Cinematographer Mark Bliss ACK
TAFE NSW is training the behind-the-scenes film and television superstars of the future, in response to a huge surge in demand for film production services in NSW.
Australia has always had a reputation for producing world-class film crews. However, the impact of COVID-19, coupled with an injection of funds into the sector by the NSW Government, has made NSW an even more attractive place to produce films. TAFE NSW is in a unique position to support the thriving industry and has a reputation for developing the skills of some of the finest film and television broadcast talent in Australia.
Award-winning cinematographer and alumni Mark Bliss ACK (Czech Society of Cinematographers) recently had his experience with TAFE NSW come full circle, shooting indie hit “Standing Up for Sunny” at the same TAFE NSW campus where he studied cinematography 30 years ago.
“I have been interested in cinema since I was a child, but the film industry is notoriously difficult to break into for an outsider without any contacts,” Mr Bliss said.
After emigrating from Czechoslovakia in the late 1980s Mr Bliss said his ultimate goal was to study film and get a job in the industry.
“Growing up in communist Czechoslovakia, I would attend every film screening I could, but getting into film school was totally out of the question as I didn’t fit the political profile. I arrived in Australia in 1988 and two years later succeeded in the entrance exams to gain a place in a film course at TAFE NSW.”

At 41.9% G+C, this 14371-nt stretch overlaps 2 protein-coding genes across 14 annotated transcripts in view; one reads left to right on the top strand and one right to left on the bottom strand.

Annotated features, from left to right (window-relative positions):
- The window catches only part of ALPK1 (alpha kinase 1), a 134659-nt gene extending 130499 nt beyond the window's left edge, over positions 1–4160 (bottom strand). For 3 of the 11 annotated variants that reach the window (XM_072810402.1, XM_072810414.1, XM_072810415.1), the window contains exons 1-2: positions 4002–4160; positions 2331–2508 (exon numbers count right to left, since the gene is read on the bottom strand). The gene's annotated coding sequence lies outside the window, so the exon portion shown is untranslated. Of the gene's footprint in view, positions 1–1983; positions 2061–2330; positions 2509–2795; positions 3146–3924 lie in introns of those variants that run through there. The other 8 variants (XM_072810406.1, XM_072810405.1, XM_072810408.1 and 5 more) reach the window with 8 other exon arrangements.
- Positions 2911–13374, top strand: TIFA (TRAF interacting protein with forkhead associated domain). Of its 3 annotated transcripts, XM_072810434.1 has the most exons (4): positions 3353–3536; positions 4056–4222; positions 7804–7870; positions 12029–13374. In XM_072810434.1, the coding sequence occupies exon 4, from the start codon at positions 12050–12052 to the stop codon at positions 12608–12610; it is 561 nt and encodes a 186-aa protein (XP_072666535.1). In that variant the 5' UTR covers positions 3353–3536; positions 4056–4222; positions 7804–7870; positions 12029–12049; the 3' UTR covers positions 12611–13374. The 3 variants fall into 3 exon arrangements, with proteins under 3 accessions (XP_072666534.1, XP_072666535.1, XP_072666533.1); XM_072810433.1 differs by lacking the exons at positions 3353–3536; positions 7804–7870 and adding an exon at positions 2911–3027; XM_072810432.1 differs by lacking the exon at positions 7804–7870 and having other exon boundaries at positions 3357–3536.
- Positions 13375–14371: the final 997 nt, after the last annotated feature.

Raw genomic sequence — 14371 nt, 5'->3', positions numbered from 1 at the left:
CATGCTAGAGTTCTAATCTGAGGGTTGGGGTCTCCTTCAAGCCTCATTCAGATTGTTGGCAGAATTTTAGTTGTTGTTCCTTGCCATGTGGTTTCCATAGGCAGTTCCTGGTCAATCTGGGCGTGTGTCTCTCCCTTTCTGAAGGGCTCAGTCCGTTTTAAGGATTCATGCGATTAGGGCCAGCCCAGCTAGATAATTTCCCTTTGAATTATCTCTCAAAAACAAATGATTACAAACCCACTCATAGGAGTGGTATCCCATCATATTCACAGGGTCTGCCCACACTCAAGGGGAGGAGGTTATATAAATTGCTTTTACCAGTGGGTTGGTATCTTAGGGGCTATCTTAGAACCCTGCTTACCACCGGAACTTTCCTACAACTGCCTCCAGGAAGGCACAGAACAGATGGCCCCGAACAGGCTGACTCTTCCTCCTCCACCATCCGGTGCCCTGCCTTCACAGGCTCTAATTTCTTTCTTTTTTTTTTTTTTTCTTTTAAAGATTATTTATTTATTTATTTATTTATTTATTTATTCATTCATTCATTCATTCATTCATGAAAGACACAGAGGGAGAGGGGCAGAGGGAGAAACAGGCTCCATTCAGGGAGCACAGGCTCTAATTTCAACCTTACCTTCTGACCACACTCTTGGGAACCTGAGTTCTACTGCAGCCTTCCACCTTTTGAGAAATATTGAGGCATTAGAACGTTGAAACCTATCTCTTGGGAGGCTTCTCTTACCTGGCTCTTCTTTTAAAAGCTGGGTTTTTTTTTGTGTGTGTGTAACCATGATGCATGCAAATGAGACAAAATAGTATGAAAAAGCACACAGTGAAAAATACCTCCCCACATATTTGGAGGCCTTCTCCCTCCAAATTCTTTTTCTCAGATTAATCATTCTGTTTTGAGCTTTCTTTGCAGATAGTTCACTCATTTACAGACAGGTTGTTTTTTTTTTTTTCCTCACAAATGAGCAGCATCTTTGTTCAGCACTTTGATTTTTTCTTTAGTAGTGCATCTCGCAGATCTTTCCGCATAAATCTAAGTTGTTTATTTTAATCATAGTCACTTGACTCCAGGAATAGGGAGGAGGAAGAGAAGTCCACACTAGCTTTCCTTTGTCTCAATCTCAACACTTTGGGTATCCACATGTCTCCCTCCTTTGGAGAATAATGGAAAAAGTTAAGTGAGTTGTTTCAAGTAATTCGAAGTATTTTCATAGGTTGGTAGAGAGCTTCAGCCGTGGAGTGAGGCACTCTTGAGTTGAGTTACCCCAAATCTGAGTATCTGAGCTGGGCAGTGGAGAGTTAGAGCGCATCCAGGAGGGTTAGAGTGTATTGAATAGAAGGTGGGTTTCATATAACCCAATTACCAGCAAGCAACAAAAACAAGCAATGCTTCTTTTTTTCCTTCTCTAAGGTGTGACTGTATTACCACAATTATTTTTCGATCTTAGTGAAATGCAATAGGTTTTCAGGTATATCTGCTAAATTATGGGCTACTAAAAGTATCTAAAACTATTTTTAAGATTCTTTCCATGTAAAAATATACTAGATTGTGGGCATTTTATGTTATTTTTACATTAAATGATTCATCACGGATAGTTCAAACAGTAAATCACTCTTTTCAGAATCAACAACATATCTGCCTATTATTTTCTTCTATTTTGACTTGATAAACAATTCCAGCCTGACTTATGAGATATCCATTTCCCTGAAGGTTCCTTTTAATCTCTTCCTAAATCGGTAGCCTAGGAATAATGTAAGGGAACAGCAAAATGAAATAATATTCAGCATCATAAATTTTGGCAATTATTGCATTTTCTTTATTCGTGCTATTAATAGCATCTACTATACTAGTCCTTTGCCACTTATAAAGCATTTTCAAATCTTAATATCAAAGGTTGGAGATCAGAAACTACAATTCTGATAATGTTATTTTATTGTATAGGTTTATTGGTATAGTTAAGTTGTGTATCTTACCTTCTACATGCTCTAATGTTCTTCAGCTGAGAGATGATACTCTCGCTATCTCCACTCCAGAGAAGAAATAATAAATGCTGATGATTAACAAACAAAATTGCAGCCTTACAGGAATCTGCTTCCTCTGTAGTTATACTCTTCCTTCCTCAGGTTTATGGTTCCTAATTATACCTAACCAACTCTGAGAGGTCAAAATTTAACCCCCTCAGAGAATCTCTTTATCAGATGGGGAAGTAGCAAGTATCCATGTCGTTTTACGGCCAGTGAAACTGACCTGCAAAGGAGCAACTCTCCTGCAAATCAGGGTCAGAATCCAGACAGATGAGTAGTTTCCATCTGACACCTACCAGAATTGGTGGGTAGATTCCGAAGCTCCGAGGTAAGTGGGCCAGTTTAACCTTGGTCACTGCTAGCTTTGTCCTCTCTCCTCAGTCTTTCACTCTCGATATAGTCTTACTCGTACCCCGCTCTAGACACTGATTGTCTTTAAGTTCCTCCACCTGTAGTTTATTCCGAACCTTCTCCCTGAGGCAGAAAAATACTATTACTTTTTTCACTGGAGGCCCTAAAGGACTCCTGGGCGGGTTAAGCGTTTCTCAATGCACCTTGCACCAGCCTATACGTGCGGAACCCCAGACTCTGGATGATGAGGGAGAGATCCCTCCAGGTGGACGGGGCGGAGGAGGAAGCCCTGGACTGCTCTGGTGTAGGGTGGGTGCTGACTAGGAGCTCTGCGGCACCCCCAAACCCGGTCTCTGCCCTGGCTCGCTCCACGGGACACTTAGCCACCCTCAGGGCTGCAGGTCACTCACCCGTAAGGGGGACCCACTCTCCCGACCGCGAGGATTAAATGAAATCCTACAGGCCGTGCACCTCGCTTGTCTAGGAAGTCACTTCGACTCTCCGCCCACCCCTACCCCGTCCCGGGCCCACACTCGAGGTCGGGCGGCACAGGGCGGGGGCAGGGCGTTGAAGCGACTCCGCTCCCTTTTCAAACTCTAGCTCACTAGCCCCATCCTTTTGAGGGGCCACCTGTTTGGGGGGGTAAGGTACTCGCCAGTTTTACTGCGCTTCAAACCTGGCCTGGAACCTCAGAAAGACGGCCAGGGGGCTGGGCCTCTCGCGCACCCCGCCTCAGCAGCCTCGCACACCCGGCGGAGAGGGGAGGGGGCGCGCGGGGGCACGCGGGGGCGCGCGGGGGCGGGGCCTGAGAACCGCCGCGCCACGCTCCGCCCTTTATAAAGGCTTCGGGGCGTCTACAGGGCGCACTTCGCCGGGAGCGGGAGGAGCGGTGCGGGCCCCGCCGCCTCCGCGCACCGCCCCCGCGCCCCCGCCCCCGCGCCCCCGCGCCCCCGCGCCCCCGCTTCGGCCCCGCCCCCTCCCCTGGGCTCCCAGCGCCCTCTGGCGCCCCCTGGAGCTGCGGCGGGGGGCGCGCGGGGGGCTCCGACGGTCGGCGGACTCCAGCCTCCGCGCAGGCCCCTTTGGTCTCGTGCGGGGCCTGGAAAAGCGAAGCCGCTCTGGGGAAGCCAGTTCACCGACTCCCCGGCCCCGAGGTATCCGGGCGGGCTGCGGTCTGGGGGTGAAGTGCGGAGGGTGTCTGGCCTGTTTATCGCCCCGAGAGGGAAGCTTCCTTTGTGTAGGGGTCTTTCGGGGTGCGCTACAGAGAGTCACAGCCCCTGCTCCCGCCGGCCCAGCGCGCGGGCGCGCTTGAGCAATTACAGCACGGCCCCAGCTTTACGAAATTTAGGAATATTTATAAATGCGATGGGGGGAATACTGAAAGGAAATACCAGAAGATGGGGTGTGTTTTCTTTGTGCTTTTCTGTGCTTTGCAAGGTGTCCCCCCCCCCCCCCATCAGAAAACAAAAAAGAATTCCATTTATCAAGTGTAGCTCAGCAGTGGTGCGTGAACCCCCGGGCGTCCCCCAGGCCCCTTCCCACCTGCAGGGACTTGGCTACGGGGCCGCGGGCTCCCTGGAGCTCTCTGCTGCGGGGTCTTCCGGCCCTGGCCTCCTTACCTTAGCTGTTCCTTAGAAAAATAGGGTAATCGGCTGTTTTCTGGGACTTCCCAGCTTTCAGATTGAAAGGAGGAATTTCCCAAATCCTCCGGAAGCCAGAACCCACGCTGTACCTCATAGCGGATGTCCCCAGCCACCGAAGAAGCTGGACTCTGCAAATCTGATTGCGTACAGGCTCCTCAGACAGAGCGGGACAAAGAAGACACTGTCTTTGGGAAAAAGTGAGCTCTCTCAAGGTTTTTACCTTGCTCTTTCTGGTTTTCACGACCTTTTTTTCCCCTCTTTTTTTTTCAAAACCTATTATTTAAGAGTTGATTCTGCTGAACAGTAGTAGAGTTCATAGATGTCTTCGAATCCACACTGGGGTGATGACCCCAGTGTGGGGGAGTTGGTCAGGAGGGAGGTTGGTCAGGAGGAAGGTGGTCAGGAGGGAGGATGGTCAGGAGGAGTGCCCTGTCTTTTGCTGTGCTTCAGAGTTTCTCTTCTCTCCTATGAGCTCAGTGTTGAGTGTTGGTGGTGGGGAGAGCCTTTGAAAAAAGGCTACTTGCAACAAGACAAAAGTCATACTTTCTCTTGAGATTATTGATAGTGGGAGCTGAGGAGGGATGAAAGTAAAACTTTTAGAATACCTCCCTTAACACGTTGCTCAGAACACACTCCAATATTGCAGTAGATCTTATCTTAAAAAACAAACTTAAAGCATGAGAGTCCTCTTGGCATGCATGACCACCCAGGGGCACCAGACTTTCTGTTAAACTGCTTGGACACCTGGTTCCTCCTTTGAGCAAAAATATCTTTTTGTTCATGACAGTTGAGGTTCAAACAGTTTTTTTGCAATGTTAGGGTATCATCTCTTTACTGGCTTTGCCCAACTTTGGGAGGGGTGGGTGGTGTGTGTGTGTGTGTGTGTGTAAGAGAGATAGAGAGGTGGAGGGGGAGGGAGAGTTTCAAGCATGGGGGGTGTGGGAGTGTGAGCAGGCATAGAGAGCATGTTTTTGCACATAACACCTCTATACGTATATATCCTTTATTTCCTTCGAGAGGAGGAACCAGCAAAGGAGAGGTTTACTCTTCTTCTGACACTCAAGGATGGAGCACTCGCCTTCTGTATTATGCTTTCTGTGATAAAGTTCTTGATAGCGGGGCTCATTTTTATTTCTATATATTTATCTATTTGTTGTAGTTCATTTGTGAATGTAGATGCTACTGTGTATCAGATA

Trained by some of the best in the business including legendary cinematographer Terry Byrne ACS (Australian Cinematographers Society) and industry heavyweight Annabelle Sheehan, Mark Bliss completed the (then called) Advanced Certificate in Film Production Techniques specialising in cinematography at TAFE NSW St Leonards.
“The skills I learnt and the network of professionals I was exposed to meant I was able to enter the film industry much more quickly than I had ever imagined,” Mr Bliss said.
These days, students get the skills to enter the film and television industry in Australia by completing the Certificate IV, Diploma and Advanced Diploma of Screen and Media (Film and Television Production).
Head Teacher of Film and Television Lutfi Hady said TAFE NSW is prepared to meet the challenge to deliver skilled workers to fill the multitude of new positions cropping up in the Australian film industry.
“This is a great time for “Hollywood Downunder” and our film and television teachers are all highly experienced experts in their fields and have the connections to help our students break into the industry,” Mr Hady said.
“It's testament to the calibre of our hands-on, industry-led training that so many TAFE NSW graduates have gone on to have such illustrious careers.”
Mr Bliss says studying film at TAFE NSW was a dream come true and the lessons he learnt there have stayed with him all these years.
“The practical skills I learned at TAFE NSW allowed me to go into the world of filmmaking confident in my skills and capabilities.
“The work ethic imparted to us by Terry Byrne was indispensable and helped me especially during the early years. There isn’t a day on set where I don’t remember the lessons that Terry taught us.”
To find out more about the range of study options available at TAFE NSW including the Certificate IV, Diploma and Advanced Diploma of Screen and Media (Film and Television Production), visit www.tafensw.edu.au or call 131 601.
Media contact: Alice Dalley, TAFE NSW Communications Specialist, firstname.lastname@example.org, mobile 0402 528 210.